Monday, March 24, 2014

    Upcoming events

    I thought I might give you a new summary of some upcoming events.

    (IBM) Events

    Worldwide : April 8, 2014 - z Anniversary NY event

    I already blogged about this earlier : "IBM will be hosting a landmark event that will celebrate the first 50 years of the mainframe by looking into the next 50 years. The event will highlight the strategic role that the mainframe will play in the future."
    There's a livestream of the event which takes place from 2.00 p.m. until 4.30 p.m. ET. This should correspond with 8.00 p.m. until 10.30 p.m. in Brussels (CET).You can find all information over here.

    Benelux : April 10, 2014 - IBM Mainframe 50 year anniversary
    This one is specifically for the Benelux with an event in Zwijndrecht (NL) that lso celebrates the 50th anniversary of the mainframe. You can of course still register over here. The agenda is also known by now. Speakers are Mrs. Kelly Ryan, IBM Director System z Client Care, Mr. Toine Straathof, Executive Vice President Rabobank and Mr. René Boender, Brain Agent, Trendteller & Bestseller author. We conclude with a festive toast on the future of the Mainframe and Walking Dinner.

    EMEA : May 12-16, 2014 - System z Technical University

    The System z Technical University is taking place in Budapest for EMEA. You can find all information about attending, agenda, registration etc. over here. If you register this week you can still have the early bird reduction. There's also an extra reduction code when you're a GSE member.

    Belgium : May 8-9, 2014 - GSE Regional Conference
    This years GSE regional conference is in Hotel Thermae Palace in Oostende and its theme is 'SmartSourcing'. Some of the presentations are :
    • The different Flavours of Sourcing (Marnix Gillis, IBM)
    • Sourcing Policies (Igor Prozenko, BNP Paribas Fortis)
    • From Infrastructure Outsourcing to IaaS (Dominique Thireau, CSC)
    • A Model for Smartsourcing (Guido Dedene, K.U.Leuven)
    • Application Development Outsourcing (Henri Arnold, NRB)
    • TCO before and after (Wim Vancluysen, IBM)
    • Project Management in an outsourced Context (Rigo Breesch, CeGeKa)
    • Sourcing Trends and Directions (Gerrit Liebens, Gartner)
    You should've received an invitation in order to register. Normally all information will become available here as well.

    (GSE) Meetings in Belgium

    March 27, 2014 - GSE Architecture Working Group with Round Table about Cloud Deployment Experiences
    KBC Leuven
    You can register over here. "We know that this 'Round Table' formula is a challenge, but we dare to tackle it, because a Cloud Computing Subject Matter Expert and an experienced Moderator will be our guides and allow you to benefit maximally from your precious time investment."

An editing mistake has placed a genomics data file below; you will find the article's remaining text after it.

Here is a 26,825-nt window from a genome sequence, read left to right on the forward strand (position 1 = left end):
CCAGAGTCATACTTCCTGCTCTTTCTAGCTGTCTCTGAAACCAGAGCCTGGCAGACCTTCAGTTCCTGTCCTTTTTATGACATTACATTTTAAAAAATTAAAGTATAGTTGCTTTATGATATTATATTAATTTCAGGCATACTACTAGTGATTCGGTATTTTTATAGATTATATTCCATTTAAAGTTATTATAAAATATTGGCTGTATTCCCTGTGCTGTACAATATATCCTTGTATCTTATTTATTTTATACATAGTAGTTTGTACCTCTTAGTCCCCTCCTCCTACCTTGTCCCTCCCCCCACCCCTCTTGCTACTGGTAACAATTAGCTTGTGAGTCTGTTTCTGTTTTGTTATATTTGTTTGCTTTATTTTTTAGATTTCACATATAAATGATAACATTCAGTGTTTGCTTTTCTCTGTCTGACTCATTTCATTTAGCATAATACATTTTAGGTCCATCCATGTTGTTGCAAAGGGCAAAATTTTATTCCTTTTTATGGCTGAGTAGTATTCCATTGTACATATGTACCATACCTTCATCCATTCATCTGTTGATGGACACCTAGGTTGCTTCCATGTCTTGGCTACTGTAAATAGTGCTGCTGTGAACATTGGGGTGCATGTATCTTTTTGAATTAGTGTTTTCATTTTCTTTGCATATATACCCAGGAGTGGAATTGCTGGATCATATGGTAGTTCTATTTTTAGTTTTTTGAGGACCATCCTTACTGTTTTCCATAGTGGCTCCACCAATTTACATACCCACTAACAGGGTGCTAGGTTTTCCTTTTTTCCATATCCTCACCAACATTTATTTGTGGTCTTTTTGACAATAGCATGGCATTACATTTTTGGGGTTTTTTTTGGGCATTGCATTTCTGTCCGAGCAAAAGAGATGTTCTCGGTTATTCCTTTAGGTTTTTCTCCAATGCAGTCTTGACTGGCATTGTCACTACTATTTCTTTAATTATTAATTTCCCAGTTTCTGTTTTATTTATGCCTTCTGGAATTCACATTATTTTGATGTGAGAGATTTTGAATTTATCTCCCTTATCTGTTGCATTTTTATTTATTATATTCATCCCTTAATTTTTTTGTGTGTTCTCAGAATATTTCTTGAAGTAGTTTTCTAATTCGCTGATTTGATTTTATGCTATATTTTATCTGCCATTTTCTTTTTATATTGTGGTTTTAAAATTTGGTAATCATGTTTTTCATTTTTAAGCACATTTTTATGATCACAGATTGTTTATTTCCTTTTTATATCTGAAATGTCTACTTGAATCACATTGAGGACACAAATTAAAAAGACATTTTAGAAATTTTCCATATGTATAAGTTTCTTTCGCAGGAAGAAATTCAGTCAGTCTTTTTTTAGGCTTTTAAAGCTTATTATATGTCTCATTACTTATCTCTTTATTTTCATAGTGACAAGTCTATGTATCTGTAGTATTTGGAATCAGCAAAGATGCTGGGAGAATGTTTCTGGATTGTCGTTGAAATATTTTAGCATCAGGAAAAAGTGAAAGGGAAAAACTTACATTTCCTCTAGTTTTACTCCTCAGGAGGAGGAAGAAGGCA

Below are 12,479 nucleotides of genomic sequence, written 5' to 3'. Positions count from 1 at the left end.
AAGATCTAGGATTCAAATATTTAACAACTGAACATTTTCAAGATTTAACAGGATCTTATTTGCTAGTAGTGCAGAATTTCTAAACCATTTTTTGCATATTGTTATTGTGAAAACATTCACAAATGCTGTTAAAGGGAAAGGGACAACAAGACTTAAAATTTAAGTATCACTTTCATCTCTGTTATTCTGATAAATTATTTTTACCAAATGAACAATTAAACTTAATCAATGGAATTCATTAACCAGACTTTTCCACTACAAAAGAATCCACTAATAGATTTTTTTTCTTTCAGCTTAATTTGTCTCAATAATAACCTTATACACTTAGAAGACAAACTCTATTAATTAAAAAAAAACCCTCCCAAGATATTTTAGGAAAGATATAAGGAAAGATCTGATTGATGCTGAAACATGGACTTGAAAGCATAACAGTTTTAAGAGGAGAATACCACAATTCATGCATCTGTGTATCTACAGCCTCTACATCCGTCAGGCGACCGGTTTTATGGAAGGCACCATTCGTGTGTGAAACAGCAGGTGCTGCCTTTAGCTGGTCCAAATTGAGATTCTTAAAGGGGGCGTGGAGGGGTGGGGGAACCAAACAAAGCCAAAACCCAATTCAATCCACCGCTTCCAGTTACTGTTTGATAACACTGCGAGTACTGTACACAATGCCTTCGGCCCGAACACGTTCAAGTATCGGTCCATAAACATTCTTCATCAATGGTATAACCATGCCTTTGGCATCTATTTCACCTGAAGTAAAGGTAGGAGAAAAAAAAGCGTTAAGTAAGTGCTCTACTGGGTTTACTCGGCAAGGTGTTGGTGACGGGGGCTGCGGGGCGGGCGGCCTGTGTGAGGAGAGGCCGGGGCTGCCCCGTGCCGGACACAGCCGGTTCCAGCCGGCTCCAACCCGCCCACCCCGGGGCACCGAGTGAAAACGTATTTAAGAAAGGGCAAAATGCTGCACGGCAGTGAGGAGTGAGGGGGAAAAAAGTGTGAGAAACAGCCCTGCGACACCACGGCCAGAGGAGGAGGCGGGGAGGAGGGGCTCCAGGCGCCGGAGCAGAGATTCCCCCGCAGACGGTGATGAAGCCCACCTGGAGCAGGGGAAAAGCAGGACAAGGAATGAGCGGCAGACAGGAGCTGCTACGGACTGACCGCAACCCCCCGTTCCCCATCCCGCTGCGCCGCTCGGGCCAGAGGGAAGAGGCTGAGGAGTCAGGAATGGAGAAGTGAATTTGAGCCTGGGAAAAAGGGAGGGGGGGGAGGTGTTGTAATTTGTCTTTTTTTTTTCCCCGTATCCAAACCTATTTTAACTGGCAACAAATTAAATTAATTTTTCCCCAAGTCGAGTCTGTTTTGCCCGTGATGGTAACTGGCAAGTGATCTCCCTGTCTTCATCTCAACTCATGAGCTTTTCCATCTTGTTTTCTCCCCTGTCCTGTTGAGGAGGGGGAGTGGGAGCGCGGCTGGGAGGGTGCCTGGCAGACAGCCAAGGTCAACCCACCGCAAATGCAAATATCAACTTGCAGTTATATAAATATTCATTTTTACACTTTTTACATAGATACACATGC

March 27, 2014 - GSE DB2 Working Group meeting
    NRB Herstal
    You can register over here. Presentations are
    • Euroclear : ‘DB2 Connectivity at Euroclear’, 
    • KBC : ‘Our challenges with managing distributed access to DB2 for zOS’, 
    • Ludovic Janssens – Infocura: ‘Java Application Performance on DB2 for zOS’, 
    • Cristian Molaro : ’Distributed access to DB2 for zOS: state of the art’ and 
    • BMC Software : ‘Understanding Distributed Processing Inside DB2 for zOS’.

    April 2, 2014 - DB2 LUW User Group BeLux Event
    IBM Forum, Brussels
    You can register over here. There are presentations by Klaas Brant with “HADR, a prime” and “Lighting fast BI: Meet BLU” and Cristian Molaro with “DB2 pureScale hot update” and there will be two additional sessions by people from the IBM DB2 Ireland Labs (subjects still to be determined).

    Friday, March 14, 2014

    Sampling Techdocs - Up to February 2014

    Here I am again with an overview of interesting TechDocs documents I came across while browsing through the latest publications. If you're completely unfamiliar to Techdocs, here's an introduction to it.
    • Technical document : DS8000 Host Ports and Installation Sequence
      Here's a nice document on the "DS8000 host adapters installation sequence, port usage, naming conventions and best practices for host connection". Lots of practical tips.
    • Presentation : DS8000 HyperPAV presentation and demonstration
      This is kind of a recap but it still contains some practical tips for people starting with HyperPAV. It's a "presentation that explains HyperPAV and compares HyperPAVs to Dynamic and Static PAVs. There is a demonstration that shows the performance benefits of changing from no PAVs, to Dynamic PAVs and ultimately HyperPAVs."